In the sixth grade mineralogy is introduced by way of the qualitative character of particular landscapes. Limestone landscapes such as the Mammoth Cave area in Kentucky are compared with granite landscapes such as the White Mountains of New England. What are the distinctive plants of each? How does each landscape react to acid rain? What are the different qualities of granite and limestone? Physics––including acoustics, optics, heat, magnetism, and static electricity––is introduced in the sixth grade as well. Optics is evolved from their experiences with watercolor painting and acoustics from their experiences in music. The children are now asked to accurately describe the phenomena from the demonstrations. These observations then lead to the discovery of the laws which underlie the phenomena. Precise, accurate observations (free of attempts to figure out “what is causing i t ” behind the senses) are the activities which are reinforced for the next two years in the seventh and eighth grades as chemistry is introduced, physics is deepened, astronomy is explored, and human physiology is studied.

The Waldorf approach to these subjects is different from what you yourself might have encountered in your public or traditional private school education. Historically, the scientific method is taught by the teacher or the textbook, wherein a hypothesis is presented and the students are told to prove it. This method is linear, has predicted results, and does not stimulate everyone. Physicist Victor Weisskopf objected to this sterile approach when he said, “Science is not flat knowledge, formulae, names. It is curiosity, discovering things, and asking why. . . . We must always begin by asking questions, not by giving answers.” And he adds, “You can teach only by creating interest in what is around you, by creating an urge to know.” The German poet/scientist Goethe said even more strongly, “Hypotheses are lullabies for teachers to sing their students to sleep!” Therein is the reason that Waldorf schools use a totally different approach. Waldorf teachers begin with a phenomenon that the students observe. They then take their observations inward and later accurately write what they saw. The class discusses the observations, thinks about them, wrestles with them, perhaps repeats the experiment, and then strives to arrive at a conclusion. Why did such and such happen? In this process the students’ thinking is active. They arrive at the concepts through their own inner thought activity and worked-at judgment. They re-discover what a Cavendish or Priestley is credited with discovering, but they own the experience of finding it themselves, they own the concept they have derived. Later the acquired activity of thinking will be of use to them in life when encountering problems requiring discrimination, whether they continue to study science or not.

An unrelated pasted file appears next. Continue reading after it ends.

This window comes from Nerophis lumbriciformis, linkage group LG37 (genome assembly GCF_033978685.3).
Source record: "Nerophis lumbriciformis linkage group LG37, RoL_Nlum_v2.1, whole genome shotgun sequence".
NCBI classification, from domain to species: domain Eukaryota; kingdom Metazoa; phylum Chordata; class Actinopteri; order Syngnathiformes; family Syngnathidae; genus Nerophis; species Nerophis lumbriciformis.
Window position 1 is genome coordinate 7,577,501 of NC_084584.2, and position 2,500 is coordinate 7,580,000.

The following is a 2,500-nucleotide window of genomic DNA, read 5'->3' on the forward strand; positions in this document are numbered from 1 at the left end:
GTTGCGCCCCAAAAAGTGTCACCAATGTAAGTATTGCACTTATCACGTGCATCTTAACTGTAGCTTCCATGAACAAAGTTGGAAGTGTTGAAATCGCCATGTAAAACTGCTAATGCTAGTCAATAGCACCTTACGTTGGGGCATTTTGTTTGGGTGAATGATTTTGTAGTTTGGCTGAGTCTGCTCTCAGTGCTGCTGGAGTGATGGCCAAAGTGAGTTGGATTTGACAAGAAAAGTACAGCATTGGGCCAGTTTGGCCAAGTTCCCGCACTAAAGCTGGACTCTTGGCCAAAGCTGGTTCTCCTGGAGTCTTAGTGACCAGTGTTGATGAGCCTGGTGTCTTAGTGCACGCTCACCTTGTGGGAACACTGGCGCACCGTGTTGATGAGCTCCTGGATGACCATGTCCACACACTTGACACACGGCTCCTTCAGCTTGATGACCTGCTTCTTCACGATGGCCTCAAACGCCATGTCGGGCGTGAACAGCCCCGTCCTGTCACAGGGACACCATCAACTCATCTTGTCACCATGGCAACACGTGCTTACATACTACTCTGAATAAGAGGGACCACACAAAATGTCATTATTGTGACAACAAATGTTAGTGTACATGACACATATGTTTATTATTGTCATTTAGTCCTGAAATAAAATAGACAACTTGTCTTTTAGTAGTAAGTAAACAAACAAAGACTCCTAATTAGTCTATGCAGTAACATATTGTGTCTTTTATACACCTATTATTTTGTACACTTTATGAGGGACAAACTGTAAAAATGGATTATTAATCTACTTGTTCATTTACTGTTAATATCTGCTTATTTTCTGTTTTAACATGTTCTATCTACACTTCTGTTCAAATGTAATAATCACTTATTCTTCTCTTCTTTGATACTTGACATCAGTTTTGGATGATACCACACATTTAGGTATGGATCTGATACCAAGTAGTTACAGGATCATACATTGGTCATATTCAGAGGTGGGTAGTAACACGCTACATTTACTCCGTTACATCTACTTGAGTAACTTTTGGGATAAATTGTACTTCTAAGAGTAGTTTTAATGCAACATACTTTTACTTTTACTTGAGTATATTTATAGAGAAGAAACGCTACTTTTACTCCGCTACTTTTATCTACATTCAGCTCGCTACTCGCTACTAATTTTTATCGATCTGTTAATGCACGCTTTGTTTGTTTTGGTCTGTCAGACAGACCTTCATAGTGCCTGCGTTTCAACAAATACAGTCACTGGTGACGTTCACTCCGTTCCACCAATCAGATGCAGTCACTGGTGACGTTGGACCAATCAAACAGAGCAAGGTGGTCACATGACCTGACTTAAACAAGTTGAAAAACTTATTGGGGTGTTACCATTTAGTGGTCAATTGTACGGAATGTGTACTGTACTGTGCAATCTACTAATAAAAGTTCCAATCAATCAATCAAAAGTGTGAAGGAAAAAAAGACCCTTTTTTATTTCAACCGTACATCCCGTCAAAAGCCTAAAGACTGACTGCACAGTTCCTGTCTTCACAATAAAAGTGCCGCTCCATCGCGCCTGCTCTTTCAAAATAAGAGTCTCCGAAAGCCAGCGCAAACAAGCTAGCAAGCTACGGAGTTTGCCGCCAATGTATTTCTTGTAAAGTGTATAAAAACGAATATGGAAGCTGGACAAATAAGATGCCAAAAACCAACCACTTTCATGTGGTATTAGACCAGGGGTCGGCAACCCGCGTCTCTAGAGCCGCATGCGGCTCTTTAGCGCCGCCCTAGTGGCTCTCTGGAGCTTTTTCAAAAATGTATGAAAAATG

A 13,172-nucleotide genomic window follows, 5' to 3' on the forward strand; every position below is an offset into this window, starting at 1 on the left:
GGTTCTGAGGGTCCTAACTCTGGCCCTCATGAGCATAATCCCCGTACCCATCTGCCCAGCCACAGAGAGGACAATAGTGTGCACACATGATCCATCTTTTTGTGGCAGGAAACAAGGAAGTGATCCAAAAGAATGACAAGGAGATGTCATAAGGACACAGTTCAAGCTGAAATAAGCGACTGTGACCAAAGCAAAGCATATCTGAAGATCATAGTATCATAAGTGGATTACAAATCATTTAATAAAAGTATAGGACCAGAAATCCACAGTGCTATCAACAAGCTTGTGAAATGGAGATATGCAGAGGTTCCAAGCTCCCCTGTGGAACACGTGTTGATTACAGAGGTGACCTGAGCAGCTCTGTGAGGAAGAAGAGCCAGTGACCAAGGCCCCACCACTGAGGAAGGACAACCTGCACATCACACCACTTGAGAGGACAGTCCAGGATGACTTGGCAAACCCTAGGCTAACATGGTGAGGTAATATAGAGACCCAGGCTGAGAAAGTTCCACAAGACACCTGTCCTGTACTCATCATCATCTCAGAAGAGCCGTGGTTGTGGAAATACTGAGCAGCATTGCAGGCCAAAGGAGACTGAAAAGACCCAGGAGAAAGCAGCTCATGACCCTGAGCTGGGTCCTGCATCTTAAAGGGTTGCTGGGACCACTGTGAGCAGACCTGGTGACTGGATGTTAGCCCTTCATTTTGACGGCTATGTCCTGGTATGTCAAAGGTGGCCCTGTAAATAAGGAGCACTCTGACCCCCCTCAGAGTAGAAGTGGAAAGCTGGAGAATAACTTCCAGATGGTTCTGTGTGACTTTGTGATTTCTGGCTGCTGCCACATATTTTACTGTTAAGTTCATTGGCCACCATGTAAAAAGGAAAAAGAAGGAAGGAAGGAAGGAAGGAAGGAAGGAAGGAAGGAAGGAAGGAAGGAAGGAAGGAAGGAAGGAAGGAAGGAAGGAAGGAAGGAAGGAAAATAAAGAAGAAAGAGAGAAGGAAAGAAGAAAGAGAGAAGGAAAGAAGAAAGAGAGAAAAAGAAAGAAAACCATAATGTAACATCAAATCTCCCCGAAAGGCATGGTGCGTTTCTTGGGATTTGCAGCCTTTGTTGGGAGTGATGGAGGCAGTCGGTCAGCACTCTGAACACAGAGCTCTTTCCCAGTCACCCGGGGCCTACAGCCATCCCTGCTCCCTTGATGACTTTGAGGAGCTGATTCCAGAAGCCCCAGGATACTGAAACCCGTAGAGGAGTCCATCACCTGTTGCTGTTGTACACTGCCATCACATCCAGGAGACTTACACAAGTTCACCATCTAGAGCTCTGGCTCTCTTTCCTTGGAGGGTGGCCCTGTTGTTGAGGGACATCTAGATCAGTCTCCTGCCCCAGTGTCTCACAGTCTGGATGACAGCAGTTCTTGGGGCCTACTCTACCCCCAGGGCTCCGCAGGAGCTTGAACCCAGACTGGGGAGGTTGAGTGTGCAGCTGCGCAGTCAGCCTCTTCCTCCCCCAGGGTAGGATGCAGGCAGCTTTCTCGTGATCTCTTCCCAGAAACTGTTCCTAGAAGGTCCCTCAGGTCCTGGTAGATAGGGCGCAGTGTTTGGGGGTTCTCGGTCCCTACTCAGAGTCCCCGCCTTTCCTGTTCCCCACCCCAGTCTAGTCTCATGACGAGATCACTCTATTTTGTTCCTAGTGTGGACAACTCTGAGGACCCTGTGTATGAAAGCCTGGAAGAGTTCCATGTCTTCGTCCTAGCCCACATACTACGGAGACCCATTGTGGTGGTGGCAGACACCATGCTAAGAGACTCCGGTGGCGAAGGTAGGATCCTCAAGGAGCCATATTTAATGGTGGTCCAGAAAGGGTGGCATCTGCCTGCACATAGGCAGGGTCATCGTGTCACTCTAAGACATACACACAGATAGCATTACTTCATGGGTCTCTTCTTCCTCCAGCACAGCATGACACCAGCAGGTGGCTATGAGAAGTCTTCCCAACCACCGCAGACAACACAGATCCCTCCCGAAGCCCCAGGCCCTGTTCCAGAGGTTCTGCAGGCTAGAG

In the ninth and tenth grades of a Waldorf high school, rigor is applied to the thinking. Now the students must do more than just observe. They must bring discipline to their thinking. There must be logic in their statements. They must understand the working of the internal combustion engine. They must know the glands of the endocrine system and how they function. They must comprehend the properties of metals and understand chemical reactions. Their thinking must become vital, and they must appreciate that it is a thinking that takes the laws of nature and imagines their applications in new ways not found in nature which has created our modern world. They must learn to value their own thoughts. When a foundation of observation and disciplined thinking is established, the high school science teacher now introduces a new type of thinking, while still strengthening and building upon the first two. This “new” thinking is called phenomenological thinking. Quite simply it can be explained as follows: first, the phenomena is carefully observed; second, the rigors and the laws of thinking as well as previously gained concepts in science are considered and the phenomena is contemplated; third, everything up to now is laid to rest, the mind is cleared, and the phenomena themselves are allowed to speak. The student quietly observes what comes forward while keeping the mind from straying. Finally, the student will write what the phenomenon revealed in his life of thought. This activity opens one up to new possibilities. This type of thinking is freed from the senses and allows the universe to speak through to the individual. It is a type of thinking that is truly moral and can be the fertile ground for the “new” science of the twenty-first century. The aim of much conventional education is to lead the child into particular fields of knowledge. Waldorf education has the opposite aim––it strives to transform fields of knowledge into “education” in a way that encourages the child’s healthy development.

Science teaching needs to utilize new techniques based on the old wisdom. This requires a combination of kindling the sparks of imagination, quieting the soul so the inspiration can be heard, and presenting intellectual material so that intuitive truths can be experienced. When we do this we attend to both content and character. We help students move from apathy to wonder, from wonder to knowing, and from knowing to gratitude.

 

 

Informed parenting

Michael Mount
has collected a series
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Help parents understand what makes Waldorf education so profoundly different from other educational systems. Start by reading this interview with Joseph Chilton Pearce.